In politics, business, science he embodied America's spirit of innovation
By Peter Sisler
January 02, 2008
Franklin (1706-1790) was a self-made man who rose to international prominence in equal parts as inventor, scientist, revolutionary and statesman. The remarkable course of Franklin's life, from his humble upbringing as the 10th son of a Puritan soapmaker in Colonial New England to his place as the era's most celebrated scientist and diplomat, revealed quite a bit about the opportunity and promise for advancement the young American nation offered its enterprising sons (and, a bit later, also its daughters).
A one-time penniless runaway, Franklin strove throughout his life to improve society, including founding the first lending library, a university, the first postal service and a respected scholarly society. He became a devoted citizen of his adopted hometown of Philadelphia, which when he arrived in 1723 was a far larger city than either New York or Boston. Franklin considered his scientific experiments and inventions, including bifocal lenses and a smoke-free wood-burning stove, as a type of public service and he never patented or took money for any of his inventions.
"An inventor is someone who sees the world for what it can be, not what it is now," says Saul Griffith, a young engineer and inventor who holds a 2007 MacArthur Fellowship for creative entrepreneurs, and Franklin's life proves that invention really is about change, dissatisfaction with the status quo and a drive to create a better way of doing things.
It was in this spirit that Franklin and his younger colleagues, such as Jefferson, Adams and John Hancock, in the Continental Congress set about inventing a new nation to be led by a representative form of governance in the years preceding the Declaration of Independence from Britain in 1776. Franklin, whose only son was a royalist governor, initially sought a form of autonomous union with the British Empire, but soon he came to recognize that a new nation of free citizens had been born in the American Colonies and only through independence could its destiny be fulfilled.
In drawing up the founding documents, Franklin was inspired by his background in experimentation, invention and the rationality he found in the physical world, according to Walter Isaacson, author of Benjamin Franklin: An American Life. He was instrumental in designing the federal system of government whereby the states would share power with a central authority. But it was his inclusion of the line, "We hold these truths to be self-evident" into Jefferson's draft of the Declaration of Independence, which referred to the inalienable rights of man, that stamped the United States as a society based on rational examination of reality.
Franklin was a proud member of the "middling classes" and he viewed his inventions and publications as a method to develop and improve the merchant middle class through an embrace of technology and democratic institutions. Thriving on the free flow of information and an unencumbered flow of new ideas both in his own life and in the society around him, Franklin foreshadowed much of what America would become.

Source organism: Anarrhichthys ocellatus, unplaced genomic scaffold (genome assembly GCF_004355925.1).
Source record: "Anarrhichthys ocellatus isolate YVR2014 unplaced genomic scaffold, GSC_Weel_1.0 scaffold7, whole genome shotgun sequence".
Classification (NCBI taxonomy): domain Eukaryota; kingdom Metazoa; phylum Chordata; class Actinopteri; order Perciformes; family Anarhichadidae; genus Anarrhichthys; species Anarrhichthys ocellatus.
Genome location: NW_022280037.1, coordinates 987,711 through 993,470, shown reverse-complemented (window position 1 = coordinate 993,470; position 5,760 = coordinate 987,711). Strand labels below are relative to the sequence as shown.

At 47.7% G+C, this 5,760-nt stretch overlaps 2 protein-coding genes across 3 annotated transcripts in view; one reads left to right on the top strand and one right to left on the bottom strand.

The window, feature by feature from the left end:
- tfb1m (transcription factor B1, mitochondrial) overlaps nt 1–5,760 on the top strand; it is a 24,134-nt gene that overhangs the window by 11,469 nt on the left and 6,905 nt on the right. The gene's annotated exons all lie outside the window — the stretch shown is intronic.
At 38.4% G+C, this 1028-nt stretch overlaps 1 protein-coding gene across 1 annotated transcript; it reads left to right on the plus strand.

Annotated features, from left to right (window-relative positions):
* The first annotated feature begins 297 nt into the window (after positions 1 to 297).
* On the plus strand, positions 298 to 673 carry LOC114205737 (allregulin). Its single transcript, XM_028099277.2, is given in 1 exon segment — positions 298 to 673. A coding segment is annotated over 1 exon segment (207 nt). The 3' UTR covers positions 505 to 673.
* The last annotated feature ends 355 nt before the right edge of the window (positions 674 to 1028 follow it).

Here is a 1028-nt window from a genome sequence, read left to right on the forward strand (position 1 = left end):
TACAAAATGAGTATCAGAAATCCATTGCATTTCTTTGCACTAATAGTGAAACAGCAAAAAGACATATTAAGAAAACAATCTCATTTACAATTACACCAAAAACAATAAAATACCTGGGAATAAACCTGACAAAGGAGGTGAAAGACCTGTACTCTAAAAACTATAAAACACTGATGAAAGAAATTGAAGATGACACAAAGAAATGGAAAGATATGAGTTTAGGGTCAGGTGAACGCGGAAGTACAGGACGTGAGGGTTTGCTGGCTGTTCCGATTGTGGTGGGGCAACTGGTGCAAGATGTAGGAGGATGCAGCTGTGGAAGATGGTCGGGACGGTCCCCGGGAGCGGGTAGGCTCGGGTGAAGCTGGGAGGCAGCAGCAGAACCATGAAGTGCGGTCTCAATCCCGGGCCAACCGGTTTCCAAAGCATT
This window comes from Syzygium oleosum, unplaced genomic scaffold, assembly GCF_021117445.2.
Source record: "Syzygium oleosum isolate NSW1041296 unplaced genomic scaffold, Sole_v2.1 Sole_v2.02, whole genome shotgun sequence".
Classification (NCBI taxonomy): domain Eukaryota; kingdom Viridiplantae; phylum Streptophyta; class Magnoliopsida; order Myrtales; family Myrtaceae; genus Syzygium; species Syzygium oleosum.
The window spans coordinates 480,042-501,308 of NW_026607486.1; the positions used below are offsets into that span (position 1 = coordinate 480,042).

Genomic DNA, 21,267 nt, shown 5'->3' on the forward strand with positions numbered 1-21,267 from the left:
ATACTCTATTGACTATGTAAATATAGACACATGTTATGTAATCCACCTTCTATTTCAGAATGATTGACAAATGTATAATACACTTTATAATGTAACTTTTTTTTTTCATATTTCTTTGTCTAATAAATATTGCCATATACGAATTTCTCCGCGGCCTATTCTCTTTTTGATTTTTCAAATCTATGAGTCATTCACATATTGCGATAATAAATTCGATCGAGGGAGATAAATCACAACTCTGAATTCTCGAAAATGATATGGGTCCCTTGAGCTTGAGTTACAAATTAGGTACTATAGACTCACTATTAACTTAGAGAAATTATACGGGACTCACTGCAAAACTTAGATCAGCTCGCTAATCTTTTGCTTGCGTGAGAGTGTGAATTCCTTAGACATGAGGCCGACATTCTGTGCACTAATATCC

Isaacson believes Franklin, who famously flew a kite during a storm to prove the theory that lightning is electricity, would have embraced the technology-laden modern world and he would have made extensive use of the Internet to spread information. "He was a great inventor; he was very technologically advanced. He believed in figuring out business plans or how you could make some new technology work. So I suspect he would be sort of publishing his own Web site; he would be enjoying the new technology. This is why we relate to him," Isaacson said in an interview with U.S. public television during a celebration of Franklin's 300th birthday in 2006.
Franklin's legacy continues today also because he had a knack for combining practicality with fun, which is said to be another "American" trait. He invented swim fins for his feet and hands because he wanted to move faster in the water. He planted the first willow trees in America from an imported basket that had sprouted leaves. He is believed to be the inventor of the glass armonica, a sort of spinning glass organ. He even used his newly discovered method of conducting electricity in an attempt to cook a turkey, but instead gave himself a strong jolt. Remarkably, Franklin also first diagnosed the source of lead poisoning among glass and ceramic artisans, used electro-shock therapy to treat convulsions and correctly determined that dark-colored clothing conducts more heat than light-colored cloth.
Throughout the 19th century, as America expanded, it became a hotbed of innovation as the groundwork of the founders provided an environment for creative thought. A recent Internet survey found that 88 percent of the 262 "Great Inventions" (since 1800) listed by the Encyclopedia Britannica Almanac occurred in democratic societies, despite the fact that the majority of people lived in nondemocratic states during much of this time.
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